Covering fiction, poetry, science and science fiction, memoir, travel writing, biography, children’s books, history and more, 1,000 Books to Read Before You Die (Workman, $35) ranges across cultures and through time to offer an eclectic collection of works that each deserve to come with the recommendation, ‘You have to read this’. But it’s not a proscriptive list of the “great works”—rather, it’s a celebration of the glorious mosaic that is our literary heritage.


In Nine Pints: A Journey Through the Money, Medicine, and Mysteries of Blood (Metropolitan Books, $30), Rose George takes us from ancient practices of bloodletting to the breakthough of the “liquid biopsy,” which promises to diagnose cancer and other diseases with a simple blood test. She introduces Janet Vaughan, who set up the world’s first system of mass blood donation during the Blitz, and Arunachalam Muruganantham, known as “Menstrual Man” for his work on sanitary pads for developing countries. She probes the lucrative business of plasma transfusions, in which the US is known as the “OPEC of plasma.” And she looks to the future, as researchers Shade: A Tale of Two Presidents (Little, Brown & Company, $30) seek to bring synthetic blood to a hospital near you.

Spanning science and politics, stories and global epidemics, Nine Pints reveals our life’s blood in an entirely new light.


As Chief Official White House Photographer, Pete Souza spent more time alongside President Barack Obama than almost anyone else. His years photographing the President gave him an intimate behind-the-scenes view of the unique gravity of the Office of the Presidency–and the tremendous responsibility that comes with it.

Shade: A Tale of Two Presidents by [Souza, Pete]Shade: A Tale of Two Presidents (Little, Brown & Company, $30) is a portrait in Presidential contrasts, telling the tale of the Obama and Trump administrations through a series of visual juxtapositions. Here, more than one hundred of Souza’s unforgettable images of Obama deliver new power and meaning when framed by the tweets, news headlines, and quotes that defined the first 500 days of the Trump White House. In Shade, Souza’s photographs are more than a rejoinder to the chaos, abuses of power, and destructive policies that now define our nation’s highest office. They are a reminder of a President we could believe in, and a courageous defense of American values.


Drawing on extensive research and reporting, Heidi Waleson, one of the foremost American opera critics, recounts the history of this scrappy company and reveals how, from the beginning, it precariously balanced an ambitious artistic program on fragile financial supports. Mad Scenes and Exit Arias: The Death of the New York City Opera and the Future of Opera in America by [Waleson, Heidi]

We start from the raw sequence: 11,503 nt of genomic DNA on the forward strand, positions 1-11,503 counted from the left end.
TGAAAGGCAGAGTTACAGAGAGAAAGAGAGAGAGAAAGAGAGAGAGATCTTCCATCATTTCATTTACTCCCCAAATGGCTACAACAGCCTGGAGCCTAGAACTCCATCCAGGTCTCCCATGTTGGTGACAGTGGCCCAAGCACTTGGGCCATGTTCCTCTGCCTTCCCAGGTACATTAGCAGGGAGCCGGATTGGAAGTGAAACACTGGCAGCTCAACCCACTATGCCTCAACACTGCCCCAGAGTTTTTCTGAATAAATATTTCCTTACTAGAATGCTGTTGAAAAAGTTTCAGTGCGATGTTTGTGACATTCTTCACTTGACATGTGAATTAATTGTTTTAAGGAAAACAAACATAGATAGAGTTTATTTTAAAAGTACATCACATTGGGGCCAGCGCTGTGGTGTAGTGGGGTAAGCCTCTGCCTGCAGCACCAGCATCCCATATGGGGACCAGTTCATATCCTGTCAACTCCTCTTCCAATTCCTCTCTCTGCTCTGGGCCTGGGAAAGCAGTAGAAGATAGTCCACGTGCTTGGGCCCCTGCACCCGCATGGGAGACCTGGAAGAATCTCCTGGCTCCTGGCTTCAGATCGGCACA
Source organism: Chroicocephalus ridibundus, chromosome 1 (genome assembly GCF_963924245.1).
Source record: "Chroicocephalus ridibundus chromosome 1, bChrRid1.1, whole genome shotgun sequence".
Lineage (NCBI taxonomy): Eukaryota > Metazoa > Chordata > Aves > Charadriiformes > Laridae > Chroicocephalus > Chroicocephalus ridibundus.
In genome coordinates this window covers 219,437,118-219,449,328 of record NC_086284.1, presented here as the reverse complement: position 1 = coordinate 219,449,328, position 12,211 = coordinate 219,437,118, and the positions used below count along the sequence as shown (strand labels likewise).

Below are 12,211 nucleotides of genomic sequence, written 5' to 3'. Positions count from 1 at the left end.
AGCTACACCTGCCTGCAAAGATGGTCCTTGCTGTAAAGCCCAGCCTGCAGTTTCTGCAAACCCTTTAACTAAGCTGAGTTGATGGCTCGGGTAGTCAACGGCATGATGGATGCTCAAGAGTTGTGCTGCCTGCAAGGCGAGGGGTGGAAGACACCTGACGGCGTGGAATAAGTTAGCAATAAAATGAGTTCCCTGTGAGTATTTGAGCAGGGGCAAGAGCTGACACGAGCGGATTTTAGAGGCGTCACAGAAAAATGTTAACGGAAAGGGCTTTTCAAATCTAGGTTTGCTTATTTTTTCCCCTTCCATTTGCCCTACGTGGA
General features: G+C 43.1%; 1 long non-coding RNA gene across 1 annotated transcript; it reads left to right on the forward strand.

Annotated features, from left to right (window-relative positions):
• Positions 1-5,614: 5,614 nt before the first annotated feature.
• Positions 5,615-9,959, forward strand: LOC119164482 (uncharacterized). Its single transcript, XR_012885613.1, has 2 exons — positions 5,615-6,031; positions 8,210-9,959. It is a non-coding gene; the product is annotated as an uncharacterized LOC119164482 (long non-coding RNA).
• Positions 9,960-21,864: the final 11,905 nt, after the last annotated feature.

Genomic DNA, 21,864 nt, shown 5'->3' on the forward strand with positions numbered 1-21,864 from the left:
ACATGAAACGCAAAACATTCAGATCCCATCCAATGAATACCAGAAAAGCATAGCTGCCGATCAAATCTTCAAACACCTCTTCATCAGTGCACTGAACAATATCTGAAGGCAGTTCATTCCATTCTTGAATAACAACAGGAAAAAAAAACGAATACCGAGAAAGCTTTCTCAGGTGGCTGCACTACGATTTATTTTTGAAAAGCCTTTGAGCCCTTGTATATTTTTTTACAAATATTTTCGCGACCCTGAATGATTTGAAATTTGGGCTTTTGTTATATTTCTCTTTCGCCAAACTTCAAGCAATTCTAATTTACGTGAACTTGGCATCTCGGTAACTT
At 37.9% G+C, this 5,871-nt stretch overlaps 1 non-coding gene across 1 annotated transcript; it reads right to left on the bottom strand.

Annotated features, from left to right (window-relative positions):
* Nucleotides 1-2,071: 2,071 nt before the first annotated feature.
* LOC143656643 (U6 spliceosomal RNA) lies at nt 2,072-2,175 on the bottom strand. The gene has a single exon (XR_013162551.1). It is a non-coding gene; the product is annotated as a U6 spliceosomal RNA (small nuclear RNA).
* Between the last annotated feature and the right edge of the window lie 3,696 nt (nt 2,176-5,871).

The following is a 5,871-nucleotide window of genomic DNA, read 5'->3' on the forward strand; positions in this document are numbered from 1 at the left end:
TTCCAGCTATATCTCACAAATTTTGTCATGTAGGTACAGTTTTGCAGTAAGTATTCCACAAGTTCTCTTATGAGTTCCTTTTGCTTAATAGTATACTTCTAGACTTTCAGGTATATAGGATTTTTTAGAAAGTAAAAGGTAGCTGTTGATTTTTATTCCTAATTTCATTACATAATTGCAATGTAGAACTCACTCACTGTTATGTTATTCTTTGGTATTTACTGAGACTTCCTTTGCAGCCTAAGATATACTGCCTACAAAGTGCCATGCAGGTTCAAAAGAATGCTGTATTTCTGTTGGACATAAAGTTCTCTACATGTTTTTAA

Above all, Mad Scenes and Exit Arias (Metropolitan Books, $30) is a story of money, ego, changes in institutional identity, competing forces of populism and elitism, and the ongoing debate about the role of the arts in society. It serves as a detailed case study not only for an American arts organization, but also for the sustainability and management of nonprofit organizations across the country.


PETRUCELLI’S PICKS: 2018 GIFT GUIDE: THE YEAR’S BEST CELEBRITY (AUTO)BIOGRAPHIES, PART FOUR

She was black and a woman and a prosecutor, a graduate of Smith College and the granddaughter of slaves, as dazzlingly unlikely a combination as one could imagine in New York of the 1930s―and without the strategy she devised, Lucky Luciano, the most powerful Mafia boss in history, would never have been convicted. When special prosecutor Thomas E. Dewey selected 20 lawyers to help him clean up the city’s underworld, she was the only member of his team who was not a white male.

Her name was Eunice Hunton Carter, the author  Stephen Carter’s grandmother. Invisible: The Forgotten Story of the Black Woman Lawyer Who Took Down America’s Most Powerful Mobster (Henry Holt, $30) is moving, haunting and as fast-paced as a novel, Invisible tells the true story of a woman who often found her path blocked by the social and political expectations of her time. But Eunice Carter never accepted defeat, and thanks to her grandson’s remarkable book, her long forgotten story is once again visible.